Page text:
MyClubmoor is all about making Clubmoor the best it can be. It’s a gathering place for the community and a place where local people can discuss the things affecting their lives and how things can change.
Over the past 12 months, we partnered with the University of Liverpool and Liverpool City Council on the ‘City Conversation in Clubmoor’ project at the beginning of last year to get a better understanding of local issues, and of how local services can better reflect – not only the priorities of our residents – but also the knowledge, the passion and the resourcefulness that we have here in the community.
Before the first lockdown, we got over 20 local residents involved as community researchers, who helped to shape the project and – until the pandemic hit – would have been its eyes and ears, on the ground, all across the area.
Unfortunately, Covid-19 meant that, like everything else, our project had to adapt – so we moved the conversation online and over the phone, gathering as much feedback from residents as we could.
The residents we spoke to told us how much they value their green spaces and the strong sense of community in Clubmoor. They identified ‘getting involved and helping each other out’ as the number one thing that they could do to help improve Clubmoor, and many expressed a desire for more communication and consultation with local services.
The public agencies that we spoke to – in health, housing and the local council – are just as eager to work together with local communities to co-create better designed services that work for local people.
The next step, with our partners, is to work towards that goal. But to do that, we need to speak to the many members of the community that we didn’t speak to last year; and for many more members of the community to get involved. This is just the start of the conversation, and we want people in Clubmoor to be a part of it.
The City Conversation project involving the Heseltine Institute for Public Policy, Practice and Place at the University of Liverpool, Liverpool City Council and the MyClubmoor Partnership Board was funded from the UKRI’s enhancing place-based partnerships in public engagement programme. The project aimed to develop participatory approaches to community engagement that would lead to a better understanding of local issues and contribute to the design of more effective public services.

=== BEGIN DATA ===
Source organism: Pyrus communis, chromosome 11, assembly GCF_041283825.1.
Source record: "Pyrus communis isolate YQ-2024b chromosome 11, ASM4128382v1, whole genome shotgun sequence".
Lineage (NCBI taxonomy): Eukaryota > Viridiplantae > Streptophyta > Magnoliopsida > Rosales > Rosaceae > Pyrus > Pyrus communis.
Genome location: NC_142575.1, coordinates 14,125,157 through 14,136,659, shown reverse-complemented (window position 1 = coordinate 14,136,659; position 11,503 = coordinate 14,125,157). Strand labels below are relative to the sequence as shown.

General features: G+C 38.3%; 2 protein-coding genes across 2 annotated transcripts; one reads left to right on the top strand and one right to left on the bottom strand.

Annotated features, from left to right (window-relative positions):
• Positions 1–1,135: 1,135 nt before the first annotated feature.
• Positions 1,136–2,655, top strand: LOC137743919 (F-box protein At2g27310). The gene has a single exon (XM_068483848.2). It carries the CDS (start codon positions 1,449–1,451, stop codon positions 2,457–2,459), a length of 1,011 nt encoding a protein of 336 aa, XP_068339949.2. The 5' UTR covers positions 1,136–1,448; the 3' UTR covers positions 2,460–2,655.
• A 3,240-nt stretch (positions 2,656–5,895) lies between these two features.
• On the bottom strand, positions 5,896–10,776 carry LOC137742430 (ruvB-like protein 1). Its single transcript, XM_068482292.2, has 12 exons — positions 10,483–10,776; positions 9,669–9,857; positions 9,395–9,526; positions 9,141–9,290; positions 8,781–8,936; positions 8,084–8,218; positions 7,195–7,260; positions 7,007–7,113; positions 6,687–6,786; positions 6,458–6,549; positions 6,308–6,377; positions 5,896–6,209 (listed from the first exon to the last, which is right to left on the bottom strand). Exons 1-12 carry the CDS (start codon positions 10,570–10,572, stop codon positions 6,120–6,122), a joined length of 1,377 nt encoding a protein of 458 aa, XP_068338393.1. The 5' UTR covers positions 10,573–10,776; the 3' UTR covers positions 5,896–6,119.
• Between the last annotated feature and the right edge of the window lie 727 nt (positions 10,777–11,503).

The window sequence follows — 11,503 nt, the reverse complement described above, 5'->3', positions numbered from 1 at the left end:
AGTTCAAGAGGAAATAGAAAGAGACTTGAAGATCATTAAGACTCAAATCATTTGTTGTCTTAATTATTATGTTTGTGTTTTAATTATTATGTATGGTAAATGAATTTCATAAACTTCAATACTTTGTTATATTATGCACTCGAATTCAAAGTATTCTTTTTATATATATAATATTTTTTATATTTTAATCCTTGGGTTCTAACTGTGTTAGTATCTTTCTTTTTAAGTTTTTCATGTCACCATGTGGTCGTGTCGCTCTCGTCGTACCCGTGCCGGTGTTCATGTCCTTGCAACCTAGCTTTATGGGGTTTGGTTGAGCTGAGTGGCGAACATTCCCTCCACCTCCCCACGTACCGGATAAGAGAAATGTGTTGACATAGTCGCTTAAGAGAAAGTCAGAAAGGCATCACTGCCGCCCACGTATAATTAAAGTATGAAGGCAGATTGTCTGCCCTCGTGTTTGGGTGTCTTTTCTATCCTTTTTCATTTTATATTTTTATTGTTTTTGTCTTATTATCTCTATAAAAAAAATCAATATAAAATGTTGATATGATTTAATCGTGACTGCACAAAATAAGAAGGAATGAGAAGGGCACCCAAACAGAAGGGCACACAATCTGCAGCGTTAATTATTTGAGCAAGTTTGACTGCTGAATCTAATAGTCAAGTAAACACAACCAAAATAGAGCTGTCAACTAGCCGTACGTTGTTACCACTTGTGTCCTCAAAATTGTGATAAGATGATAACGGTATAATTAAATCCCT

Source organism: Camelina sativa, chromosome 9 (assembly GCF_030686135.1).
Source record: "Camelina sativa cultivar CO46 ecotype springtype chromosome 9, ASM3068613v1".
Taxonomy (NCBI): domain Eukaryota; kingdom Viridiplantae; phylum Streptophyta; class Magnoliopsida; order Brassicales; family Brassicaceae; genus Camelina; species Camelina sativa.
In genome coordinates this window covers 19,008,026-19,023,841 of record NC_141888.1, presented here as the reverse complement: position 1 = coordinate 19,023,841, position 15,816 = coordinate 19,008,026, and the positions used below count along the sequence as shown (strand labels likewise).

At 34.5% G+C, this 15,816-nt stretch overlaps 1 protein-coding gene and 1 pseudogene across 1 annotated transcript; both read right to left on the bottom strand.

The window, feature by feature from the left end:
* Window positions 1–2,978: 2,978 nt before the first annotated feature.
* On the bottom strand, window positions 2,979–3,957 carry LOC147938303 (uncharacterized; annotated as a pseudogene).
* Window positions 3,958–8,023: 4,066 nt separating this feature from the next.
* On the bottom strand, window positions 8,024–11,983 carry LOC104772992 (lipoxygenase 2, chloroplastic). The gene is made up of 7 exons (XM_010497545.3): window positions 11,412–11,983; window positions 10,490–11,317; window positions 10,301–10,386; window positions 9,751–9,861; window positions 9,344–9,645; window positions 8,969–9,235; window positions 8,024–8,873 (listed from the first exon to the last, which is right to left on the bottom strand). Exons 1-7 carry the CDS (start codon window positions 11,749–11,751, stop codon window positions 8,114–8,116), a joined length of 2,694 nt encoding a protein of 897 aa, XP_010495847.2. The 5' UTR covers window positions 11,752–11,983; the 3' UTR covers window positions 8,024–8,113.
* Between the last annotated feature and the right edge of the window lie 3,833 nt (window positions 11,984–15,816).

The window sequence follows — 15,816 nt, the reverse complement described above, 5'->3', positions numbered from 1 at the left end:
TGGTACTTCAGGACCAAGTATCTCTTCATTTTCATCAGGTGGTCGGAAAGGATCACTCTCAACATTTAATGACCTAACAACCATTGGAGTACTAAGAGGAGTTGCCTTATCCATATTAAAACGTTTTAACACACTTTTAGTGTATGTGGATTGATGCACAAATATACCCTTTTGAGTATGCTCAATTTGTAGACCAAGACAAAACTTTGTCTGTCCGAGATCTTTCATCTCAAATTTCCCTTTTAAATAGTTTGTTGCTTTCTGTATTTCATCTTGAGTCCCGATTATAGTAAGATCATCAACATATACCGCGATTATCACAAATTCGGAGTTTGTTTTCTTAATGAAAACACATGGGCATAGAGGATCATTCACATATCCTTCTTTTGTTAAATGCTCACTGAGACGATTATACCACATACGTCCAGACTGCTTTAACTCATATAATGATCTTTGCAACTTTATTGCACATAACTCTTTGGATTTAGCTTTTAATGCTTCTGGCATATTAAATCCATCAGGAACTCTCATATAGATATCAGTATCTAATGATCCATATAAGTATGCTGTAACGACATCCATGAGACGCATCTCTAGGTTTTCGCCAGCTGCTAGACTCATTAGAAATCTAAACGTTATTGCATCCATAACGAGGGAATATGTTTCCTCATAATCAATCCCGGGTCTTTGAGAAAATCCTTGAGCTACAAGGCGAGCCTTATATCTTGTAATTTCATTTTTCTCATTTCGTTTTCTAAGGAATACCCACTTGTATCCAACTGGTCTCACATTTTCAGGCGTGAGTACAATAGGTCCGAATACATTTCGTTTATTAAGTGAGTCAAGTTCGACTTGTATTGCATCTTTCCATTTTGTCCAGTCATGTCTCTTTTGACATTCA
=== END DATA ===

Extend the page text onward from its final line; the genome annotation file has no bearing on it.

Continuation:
Focusing on Clubmoor ward, a neighbourhood of 15,000 people in north Liverpool, the City Conversation project aimed to better connect citizens to decisions about inclusive growth. In an era of prolonged pressure on public sector budgets, the potential applications of this research – most notably, in facilitating a meaningful dialogue between local residents and policymakers to inform Liverpool’s City Plan and the potential redesign of public services – are clear.
A key objective for the project was to strengthen the dialogue and engagement of public and community partners in developing policy and services. The project also established a method of engaging and training community members and frontline workers to be researchers. This has not only created a cadre of trained individuals that can be involved in future community-led research activity but has established community-led research as a practical tool for public agencies to use.
As a case study, the City Conversation also illustrates how community-based participatory research methods have been affected by the pandemic and the wider implications for research practice.
Despite the difficulties of adapting research methods during the Covid-19 pandemic, the City Conversation in Clubmoor has demonstrated the value of taking an asset-based approach to capture local insight and lived experience to inform public policy-making. The learning points have been shared with Liverpool’s People Power Partnership to inform community engagement practice.